Souvenirs in Israel

By Sarah Mann | Published on 12/27/2021
If you’re a first time visitor to Israel, not only are you going to be bowled over by the sheer variety of places to visit and things to see, you’re also going to be tempted at every turn by things to buy. And why not?  After all, picking up something for yourself by which to remember your trip is a great idea.

Assorted souvenirs at Jaffa flee Market, Israel

Assorted souvenirs at Jaffa flea Market, Israel. Photo by Tamara Malaniy on Unsplash

But as well as souvenirs from Israel for yourself, what about your friends, family and colleagues, especially those who haven't visited, but are curious about the Holy Land. What are you going to bring back for them? Well, don’t worry - you aren’t going to return home empty-handed. An enormous number of different arts and crafts are produced in the State of Israel, including Judaica, jewelry, sculptures, ceramics, cosmetics, textiles and apparel. Today, we’re going to look at this history of how these items came to be popular and where you can purchase some of them, on your next vacation in Israel

The History of Arts and Crafts in Israel

The history of arts and crafts in Judaism is an interesting and unusual one. According to the rabbis who penned the Talmud, obeying the laws that God gave to Moses on Mount Sinai is not in itself enough - it is also a great deed to carry out the rituals of prayer and worship in a way that is beautiful. As a result, many things associated with Judaism - both in the synagogue and in the home - were made as crafts, over the ages.

These included menorot (candelabrum), mezuzot (the small ‘boxes’ that Jews attach to their doorposts, with a miniature biblical scroll inside), kippot (the head coverings that observant Jews wear) and many other ritual objects. Today, they can be found in stores across Israel, particularly in Jerusalem and Tel Aviv, and they make wonderful gifts for anyone you know back home who care about their Jewish heritage.

In more contemporary times, whilst the British Mandate ruled Palestine, between 1917-1948, the crafting of metal jewelry, by new arrivals from Yemen, became very popular.  At the same time, because of the large number of German immigrants who arrived in the Holy Land in the 1930s and 1940s, ceramics became popular. This was because many of those who arrived were potters, and soon established studios to carry out their profession.

Traditional Jewish Menorah

Traditional Jewish Menorah. Photo by Luis Gonzalez on Unsplash

Today, in Israel, you’ll see statues everywhere - not just in museums but in public life, in installations, along the cliffs of the crater in Mitzpe Ramon, outside Ben Gurion airport, all around the big cities and also dotted throughout the countryside. Indeed, there are many artists on kibbutzim and moshavim (agricultural settlements in Israel) who take advantage of their space to build workshops and sell their wares to people visiting.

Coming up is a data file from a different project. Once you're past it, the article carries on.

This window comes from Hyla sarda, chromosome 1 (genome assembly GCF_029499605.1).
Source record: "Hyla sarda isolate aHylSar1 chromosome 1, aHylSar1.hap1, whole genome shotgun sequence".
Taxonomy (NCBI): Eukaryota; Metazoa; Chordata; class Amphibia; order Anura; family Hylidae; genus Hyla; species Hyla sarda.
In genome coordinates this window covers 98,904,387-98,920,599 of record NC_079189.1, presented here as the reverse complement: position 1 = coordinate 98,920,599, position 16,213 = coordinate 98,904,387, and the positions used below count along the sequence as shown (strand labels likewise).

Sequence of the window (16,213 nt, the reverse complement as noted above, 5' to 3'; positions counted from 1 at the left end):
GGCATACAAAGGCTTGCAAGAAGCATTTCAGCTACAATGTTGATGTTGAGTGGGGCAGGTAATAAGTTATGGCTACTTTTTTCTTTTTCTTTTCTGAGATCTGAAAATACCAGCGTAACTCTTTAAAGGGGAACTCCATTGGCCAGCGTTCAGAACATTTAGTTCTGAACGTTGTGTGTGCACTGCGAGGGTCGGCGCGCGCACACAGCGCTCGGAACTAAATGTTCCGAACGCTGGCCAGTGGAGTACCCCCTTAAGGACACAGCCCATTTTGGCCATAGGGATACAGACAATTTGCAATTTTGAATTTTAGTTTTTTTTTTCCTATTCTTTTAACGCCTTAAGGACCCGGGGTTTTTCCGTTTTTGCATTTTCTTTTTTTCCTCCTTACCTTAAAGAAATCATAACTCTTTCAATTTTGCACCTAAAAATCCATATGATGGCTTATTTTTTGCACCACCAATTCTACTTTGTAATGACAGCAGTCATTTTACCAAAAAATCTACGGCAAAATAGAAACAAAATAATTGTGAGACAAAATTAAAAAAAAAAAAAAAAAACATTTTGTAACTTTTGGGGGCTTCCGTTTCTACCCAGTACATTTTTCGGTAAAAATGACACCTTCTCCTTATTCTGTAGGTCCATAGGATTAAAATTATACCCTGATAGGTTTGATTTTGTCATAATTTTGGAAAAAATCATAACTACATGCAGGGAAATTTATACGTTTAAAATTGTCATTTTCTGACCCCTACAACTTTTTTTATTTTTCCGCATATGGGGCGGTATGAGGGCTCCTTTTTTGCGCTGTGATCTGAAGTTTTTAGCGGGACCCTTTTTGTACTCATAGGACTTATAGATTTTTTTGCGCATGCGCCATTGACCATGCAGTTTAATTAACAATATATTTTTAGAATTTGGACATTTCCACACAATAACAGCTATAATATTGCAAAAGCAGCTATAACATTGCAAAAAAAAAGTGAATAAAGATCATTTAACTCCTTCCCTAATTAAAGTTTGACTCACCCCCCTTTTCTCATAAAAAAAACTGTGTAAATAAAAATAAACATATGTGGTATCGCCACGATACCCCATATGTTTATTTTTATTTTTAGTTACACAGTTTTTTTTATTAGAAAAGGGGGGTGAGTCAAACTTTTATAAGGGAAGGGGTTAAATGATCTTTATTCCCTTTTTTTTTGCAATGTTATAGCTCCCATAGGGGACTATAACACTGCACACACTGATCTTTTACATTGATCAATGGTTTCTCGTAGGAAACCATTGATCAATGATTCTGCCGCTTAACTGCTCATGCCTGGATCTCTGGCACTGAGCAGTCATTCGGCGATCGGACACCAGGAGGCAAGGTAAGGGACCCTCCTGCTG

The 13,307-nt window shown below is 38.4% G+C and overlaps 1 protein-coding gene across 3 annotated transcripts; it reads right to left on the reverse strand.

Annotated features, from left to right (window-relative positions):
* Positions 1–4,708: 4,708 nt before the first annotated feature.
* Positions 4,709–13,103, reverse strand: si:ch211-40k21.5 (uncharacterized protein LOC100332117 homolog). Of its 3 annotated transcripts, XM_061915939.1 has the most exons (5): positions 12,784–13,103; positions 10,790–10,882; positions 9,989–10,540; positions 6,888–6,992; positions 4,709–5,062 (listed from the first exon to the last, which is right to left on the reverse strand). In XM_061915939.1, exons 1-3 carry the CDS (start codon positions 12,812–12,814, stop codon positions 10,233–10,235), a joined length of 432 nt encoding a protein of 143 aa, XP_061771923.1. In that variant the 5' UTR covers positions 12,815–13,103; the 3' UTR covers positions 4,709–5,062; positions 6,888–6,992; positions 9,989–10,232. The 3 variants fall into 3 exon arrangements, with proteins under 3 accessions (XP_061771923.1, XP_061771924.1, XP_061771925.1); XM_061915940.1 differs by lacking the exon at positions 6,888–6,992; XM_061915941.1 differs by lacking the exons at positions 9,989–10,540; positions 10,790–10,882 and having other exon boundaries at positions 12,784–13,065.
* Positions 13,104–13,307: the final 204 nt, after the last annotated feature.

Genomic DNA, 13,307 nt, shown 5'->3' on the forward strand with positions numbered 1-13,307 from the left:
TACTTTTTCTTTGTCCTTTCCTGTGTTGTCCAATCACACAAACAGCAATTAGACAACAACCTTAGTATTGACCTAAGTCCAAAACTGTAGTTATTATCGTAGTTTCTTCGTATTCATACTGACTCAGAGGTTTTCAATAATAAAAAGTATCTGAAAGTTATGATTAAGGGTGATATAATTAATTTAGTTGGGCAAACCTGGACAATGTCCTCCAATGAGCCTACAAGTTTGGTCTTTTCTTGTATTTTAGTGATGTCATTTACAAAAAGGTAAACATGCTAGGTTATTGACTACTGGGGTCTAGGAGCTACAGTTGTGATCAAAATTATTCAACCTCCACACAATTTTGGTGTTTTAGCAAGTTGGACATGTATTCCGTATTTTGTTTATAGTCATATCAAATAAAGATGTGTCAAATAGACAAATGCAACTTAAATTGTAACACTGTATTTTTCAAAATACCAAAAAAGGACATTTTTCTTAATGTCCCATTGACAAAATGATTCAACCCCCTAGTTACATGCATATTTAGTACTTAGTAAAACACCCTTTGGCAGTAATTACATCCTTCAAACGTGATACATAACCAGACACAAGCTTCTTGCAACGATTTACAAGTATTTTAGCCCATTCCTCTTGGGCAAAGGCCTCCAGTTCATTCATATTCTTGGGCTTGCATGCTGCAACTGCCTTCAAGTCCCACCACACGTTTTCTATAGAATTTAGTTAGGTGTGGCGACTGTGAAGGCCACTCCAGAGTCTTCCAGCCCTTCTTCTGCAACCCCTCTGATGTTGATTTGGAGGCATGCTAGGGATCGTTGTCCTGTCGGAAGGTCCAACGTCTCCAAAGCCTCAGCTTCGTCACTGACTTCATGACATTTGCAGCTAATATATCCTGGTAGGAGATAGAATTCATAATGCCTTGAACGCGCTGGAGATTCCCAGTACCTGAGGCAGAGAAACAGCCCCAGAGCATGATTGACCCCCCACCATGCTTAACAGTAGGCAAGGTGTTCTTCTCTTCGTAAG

Weaving and textile production are also popular in Israel - indeed, as some have commented, Tel Aviv was a textile centre long before high tech came to town. The history is fascinating - because over the ages Jews were not allowed to join trade and craft guilds, textile and wholesale manufacturing became one of the few industries where they could earn a living.

Jewish traders in Morocco and Spain, throughout the centuries, imported cotton and silk and were also well-known for their weaving. And in Austria and Germany, before World War II, the majority of department stores and retail businesses were owned and run by Jews. Not surprisingly then, when immigrants began arriving in Palestine / Israel, they brought with them their experience and skills, which is why their craftsmanship became renowned for its quality.

Today, in Israel, both Jewish and Arab communities also have a history of wood and leatherwork.  Israeli Arabs, in particular, have a long tradition of carving out of olive wood, as well as basket weaving, fine embroidery and glassware. There are also famous sculptors and artists such as David Gerstein (known for his metal statues) and Kadishman, well known for his colourful paintings of sheep!  One thing is for sure - creativity abounds…

Jewellery at the flea market in Jaffa

Jewelry at the flea market in Jaffa, Israel. Photo credit: © Shutterstock

Traditional Souvenirs in Israel

If you want to err on the side of tradition, you can ‘play it safe’ and start your souvenir hunting in Jerusalem, Israel’s capital and home to stores both in downtown west Jerusalem as well as the enormous, bustling, vibrant market scene in the Old City.